Earlier this spring and then again this last fall I made abortive attempts at resuming the blog - I've now brought those under Movable Type control, breaking up the gaping hole in posts between April of 2002 and December of 2003.
A general note about older entries - they're likely to be riddled with broken links, since a lot of entries contain internal cross links to URL schemes that no longer work. Someday when I'm feeling particularly masochistic I may go back and fix/remove broken links, but at most I'll probably just write a script to go back through old entries and strip links completely.
I have to think about what to do with the Wiki I sort of used for blogging from May of 2002 through September of 2002 or so... I should probably dump all of the pages, weed through blog-like ones, and convert them to the mtimport format.
It's not just me, so I'll state the observation as fact: the years keep slipping away faster and faster as time goes on. Where did 2003 go?
Anytime the subject comes up with anyone I talk to, the consensus is always that time is passing faster than it used to.
I have a sneaking suspicion that this is a phenomenon which has been observed by humans since time immemorial... but never moreso than the late 20th/early 21st centuries, with all of the stupid distractions we've created for ourselves.
The new year ought to be a time of reflection on the events of the last year, but more and more it seems like people use it instead as an opportunity to tally up regrets and lists of things left undone... and to make an unrealistic new year's resolution that they can put first on next year's list.
Personally, I think I'm over that. The holiday season was always particularly rough in Los Angeles, with my family on the other side of the country and each new year finding us no closer to getting back east than the last... although even by the end of 2001, our last Christmas and New Year's Day in California, I had made the conscious decision not to worry about it anymore - and as a result, my memories of our last year or so in California are mostly quite fond.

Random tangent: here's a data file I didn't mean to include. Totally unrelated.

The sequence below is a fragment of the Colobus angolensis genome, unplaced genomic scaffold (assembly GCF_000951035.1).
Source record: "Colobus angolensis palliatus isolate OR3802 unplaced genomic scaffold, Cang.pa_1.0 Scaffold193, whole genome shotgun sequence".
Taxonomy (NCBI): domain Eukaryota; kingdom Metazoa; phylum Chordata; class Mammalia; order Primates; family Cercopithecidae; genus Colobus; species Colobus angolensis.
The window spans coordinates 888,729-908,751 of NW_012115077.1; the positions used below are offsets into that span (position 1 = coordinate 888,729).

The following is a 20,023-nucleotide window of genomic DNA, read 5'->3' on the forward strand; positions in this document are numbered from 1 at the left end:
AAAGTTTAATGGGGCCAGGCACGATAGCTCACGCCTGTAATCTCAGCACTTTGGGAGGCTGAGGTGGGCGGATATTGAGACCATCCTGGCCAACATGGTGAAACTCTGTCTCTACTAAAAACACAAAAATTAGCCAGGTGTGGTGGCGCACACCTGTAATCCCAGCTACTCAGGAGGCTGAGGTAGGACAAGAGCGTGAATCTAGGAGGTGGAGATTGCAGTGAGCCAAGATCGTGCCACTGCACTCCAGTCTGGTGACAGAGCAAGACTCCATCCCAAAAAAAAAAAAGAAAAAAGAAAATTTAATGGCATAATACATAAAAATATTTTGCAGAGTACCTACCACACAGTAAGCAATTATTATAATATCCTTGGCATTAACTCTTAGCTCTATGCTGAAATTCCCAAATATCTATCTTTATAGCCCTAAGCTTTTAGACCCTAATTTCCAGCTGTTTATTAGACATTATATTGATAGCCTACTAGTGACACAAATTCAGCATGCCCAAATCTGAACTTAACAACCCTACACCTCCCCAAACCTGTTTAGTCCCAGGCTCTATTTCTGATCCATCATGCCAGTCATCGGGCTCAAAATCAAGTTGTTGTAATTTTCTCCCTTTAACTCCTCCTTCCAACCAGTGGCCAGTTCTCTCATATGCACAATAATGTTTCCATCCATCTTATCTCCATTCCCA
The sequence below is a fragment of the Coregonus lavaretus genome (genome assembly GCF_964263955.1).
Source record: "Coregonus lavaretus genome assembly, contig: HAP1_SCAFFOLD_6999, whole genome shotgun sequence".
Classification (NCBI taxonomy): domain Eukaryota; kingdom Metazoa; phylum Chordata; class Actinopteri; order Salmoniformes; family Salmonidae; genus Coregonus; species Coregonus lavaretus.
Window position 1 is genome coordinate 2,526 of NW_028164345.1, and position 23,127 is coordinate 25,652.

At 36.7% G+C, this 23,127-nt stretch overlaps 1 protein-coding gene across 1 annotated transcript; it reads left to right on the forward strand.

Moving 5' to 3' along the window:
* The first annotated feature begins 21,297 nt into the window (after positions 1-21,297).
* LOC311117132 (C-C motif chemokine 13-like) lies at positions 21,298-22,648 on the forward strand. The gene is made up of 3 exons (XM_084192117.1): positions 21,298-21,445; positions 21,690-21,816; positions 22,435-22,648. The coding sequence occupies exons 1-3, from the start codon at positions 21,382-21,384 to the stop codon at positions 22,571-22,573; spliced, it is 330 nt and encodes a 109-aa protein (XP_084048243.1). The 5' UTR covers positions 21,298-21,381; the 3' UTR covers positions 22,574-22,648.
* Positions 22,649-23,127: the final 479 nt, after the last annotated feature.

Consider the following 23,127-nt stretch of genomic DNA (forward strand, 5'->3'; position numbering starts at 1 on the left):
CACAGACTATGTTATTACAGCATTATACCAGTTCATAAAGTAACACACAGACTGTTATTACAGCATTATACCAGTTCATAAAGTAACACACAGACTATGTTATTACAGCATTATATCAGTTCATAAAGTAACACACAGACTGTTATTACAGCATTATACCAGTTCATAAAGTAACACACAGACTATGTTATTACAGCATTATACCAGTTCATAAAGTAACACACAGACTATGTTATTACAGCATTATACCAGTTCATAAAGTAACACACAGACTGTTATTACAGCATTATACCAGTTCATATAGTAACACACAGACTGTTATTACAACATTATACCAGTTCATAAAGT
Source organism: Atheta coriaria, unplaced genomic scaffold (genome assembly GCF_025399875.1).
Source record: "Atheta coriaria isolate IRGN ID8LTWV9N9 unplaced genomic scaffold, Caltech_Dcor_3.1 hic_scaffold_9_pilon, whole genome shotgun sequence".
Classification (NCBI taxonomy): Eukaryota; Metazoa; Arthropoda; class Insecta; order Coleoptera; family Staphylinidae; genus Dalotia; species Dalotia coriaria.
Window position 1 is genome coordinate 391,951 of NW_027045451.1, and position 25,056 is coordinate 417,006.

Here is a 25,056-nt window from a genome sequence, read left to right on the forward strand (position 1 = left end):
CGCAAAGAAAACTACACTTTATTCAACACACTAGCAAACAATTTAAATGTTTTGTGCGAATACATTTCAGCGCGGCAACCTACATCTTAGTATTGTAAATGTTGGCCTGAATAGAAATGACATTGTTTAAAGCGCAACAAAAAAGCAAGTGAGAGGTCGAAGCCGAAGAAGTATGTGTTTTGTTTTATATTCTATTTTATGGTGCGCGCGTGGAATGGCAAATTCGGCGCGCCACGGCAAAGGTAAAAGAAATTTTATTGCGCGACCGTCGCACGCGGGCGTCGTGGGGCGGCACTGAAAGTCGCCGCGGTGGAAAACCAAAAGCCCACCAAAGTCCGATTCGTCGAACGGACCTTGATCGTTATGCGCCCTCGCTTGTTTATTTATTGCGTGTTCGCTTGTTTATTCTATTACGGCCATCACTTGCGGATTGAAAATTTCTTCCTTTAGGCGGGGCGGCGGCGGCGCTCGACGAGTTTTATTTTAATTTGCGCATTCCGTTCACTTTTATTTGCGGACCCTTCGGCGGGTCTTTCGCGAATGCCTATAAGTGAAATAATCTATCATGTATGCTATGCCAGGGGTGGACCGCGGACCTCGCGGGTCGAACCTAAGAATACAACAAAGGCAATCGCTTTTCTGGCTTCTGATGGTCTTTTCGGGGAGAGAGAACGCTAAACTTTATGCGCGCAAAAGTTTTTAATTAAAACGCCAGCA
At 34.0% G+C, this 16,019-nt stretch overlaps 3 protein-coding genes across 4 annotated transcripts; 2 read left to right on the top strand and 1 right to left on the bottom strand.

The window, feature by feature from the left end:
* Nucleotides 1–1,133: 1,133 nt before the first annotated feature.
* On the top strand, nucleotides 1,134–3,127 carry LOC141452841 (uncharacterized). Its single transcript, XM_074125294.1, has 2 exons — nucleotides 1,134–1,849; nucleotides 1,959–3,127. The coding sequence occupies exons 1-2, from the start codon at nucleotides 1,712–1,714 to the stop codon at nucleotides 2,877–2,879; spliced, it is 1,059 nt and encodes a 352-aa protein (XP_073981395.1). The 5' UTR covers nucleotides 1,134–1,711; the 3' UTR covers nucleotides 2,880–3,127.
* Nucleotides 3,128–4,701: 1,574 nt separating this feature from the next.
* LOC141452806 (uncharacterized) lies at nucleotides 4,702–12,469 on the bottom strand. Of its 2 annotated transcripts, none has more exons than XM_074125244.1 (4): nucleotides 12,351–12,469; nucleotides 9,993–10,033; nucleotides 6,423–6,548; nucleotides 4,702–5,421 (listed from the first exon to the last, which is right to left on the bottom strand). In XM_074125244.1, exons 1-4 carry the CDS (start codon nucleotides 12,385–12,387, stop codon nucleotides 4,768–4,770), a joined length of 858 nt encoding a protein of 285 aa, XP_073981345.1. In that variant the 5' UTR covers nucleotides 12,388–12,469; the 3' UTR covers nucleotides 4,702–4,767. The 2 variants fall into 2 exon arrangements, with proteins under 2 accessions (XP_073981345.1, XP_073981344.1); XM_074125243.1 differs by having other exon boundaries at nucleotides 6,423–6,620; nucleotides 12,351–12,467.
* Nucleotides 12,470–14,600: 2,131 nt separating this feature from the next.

About 365 days ago, my worries were much more immediate; no job, and not many prospects to speak of. It was wonderful to be back in New England and surrounded by family, but the future was such a huge unknown that it was hard to concentrate on anything else.
This year has been much better, after a jobless few months; A new job on April first, a house to rent on July first, and enough time back in Massachusetts to settle into a new routine as summer gave way to the Best Season Ever, Autumn in New England. On the one hand, I don't want to take the beautiful place we live for granted, but on the other I don't want to spend every day telling myself "This is too good to be true!"
I guess this is my roundabout way of saying "Happy New Year". If there were things you meant to do in 2003, don't sweat it- if they were really that important, you would have taken care of them already. True, life is short... but it's really not that short.
I think this weblog is back - but that's what I said back in September when I first started playing around with Movable Type, and it's also what I said last spring when I was trying to write my own Wiki-style CMS.
This time I've got a nice, week-long break from work in which to tweak templates to my heart's content, and over the last month or so the little observations that used to fuel the blog back in California have been popping into my head with a fair amount of regularity.
More than anything, I blame NetNewsWire for making other weblogs so easy to consume, which in turn has gotten me thinking about using the keyboard for something other than programming.
We shall see.